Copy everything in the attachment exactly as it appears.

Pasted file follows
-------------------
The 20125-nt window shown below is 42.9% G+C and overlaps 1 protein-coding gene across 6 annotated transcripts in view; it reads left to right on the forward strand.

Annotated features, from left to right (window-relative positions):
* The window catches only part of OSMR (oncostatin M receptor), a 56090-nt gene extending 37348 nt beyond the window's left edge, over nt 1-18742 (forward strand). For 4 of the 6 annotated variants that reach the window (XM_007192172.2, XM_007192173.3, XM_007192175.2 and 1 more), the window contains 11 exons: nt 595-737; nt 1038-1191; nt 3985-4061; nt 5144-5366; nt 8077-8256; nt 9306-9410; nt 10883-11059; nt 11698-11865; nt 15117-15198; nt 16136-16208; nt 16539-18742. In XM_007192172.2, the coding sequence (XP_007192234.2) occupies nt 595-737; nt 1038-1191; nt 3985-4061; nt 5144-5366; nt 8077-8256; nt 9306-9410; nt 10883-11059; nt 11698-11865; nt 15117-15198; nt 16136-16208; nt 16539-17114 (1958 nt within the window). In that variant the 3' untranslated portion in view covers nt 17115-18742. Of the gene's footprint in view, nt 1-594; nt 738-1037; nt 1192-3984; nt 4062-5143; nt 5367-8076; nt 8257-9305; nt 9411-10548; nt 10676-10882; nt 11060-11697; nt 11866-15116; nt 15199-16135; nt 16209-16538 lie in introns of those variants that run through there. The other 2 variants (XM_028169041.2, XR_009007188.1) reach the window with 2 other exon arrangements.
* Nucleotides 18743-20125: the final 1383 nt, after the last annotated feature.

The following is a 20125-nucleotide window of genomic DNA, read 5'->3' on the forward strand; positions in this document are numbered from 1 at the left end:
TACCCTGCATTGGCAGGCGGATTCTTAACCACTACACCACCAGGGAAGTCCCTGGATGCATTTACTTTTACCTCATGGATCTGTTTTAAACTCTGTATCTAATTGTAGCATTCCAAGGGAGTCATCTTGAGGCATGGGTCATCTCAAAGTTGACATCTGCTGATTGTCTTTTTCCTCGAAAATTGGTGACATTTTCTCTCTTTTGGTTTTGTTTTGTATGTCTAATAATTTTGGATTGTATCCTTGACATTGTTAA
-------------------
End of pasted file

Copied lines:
The 20125-nt window shown below is 42.9% G+C and overlaps 1 protein-coding gene across 6 annotated transcripts in view; it reads left to right on the forward strand.

Annotated features, from left to right (window-relative positions):
* The window catches only part of OSMR (oncostatin M receptor), a 56090-nt gene extending 37348 nt beyond the window's left edge, over nt 1-18742 (forward strand). For 4 of the 6 annotated variants that reach the window (XM_007192172.2, XM_007192173.3, XM_007192175.2 and 1 more), the window contains 11 exons: nt 595-737; nt 1038-1191; nt 3985-4061; nt 5144-5366; nt 8077-8256; nt 9306-9410; nt 10883-11059; nt 11698-11865; nt 15117-15198; nt 16136-16208; nt 16539-18742. In XM_007192172.2, the coding sequence (XP_007192234.2) occupies nt 595-737; nt 1038-1191; nt 3985-4061; nt 5144-5366; nt 8077-8256; nt 9306-9410; nt 10883-11059; nt 11698-11865; nt 15117-15198; nt 16136-16208; nt 16539-17114 (1958 nt within the window). In that variant the 3' untranslated portion in view covers nt 17115-18742. Of the gene's footprint in view, nt 1-594; nt 738-1037; nt 1192-3984; nt 4062-5143; nt 5367-8076; nt 8257-9305; nt 9411-10548; nt 10676-10882; nt 11060-11697; nt 11866-15116; nt 15199-16135; nt 16209-16538 lie in introns of those variants that run through there. The other 2 variants (XM_028169041.2, XR_009007188.1) reach the window with 2 other exon arrangements.
* Nucleotides 18743-20125: the final 1383 nt, after the last annotated feature.

The following is a 20125-nucleotide window of genomic DNA, read 5'->3' on the forward strand; positions in this document are numbered from 1 at the left end:
TACCCTGCATTGGCAGGCGGATTCTTAACCACTACACCACCAGGGAAGTCCCTGGATGCATTTACTTTTACCTCATGGATCTGTTTTAAACTCTGTATCTAATTGTAGCATTCCAAGGGAGTCATCTTGAGGCATGGGTCATCTCAAAGTTGACATCTGCTGATTGTCTTTTTCCTCGAAAATTGGTGACATTTTCTCTCTTTTGGTTTTGTTTTGTATGTCTAATAATTTTGGATTGTATCCTTGACATTGTTAA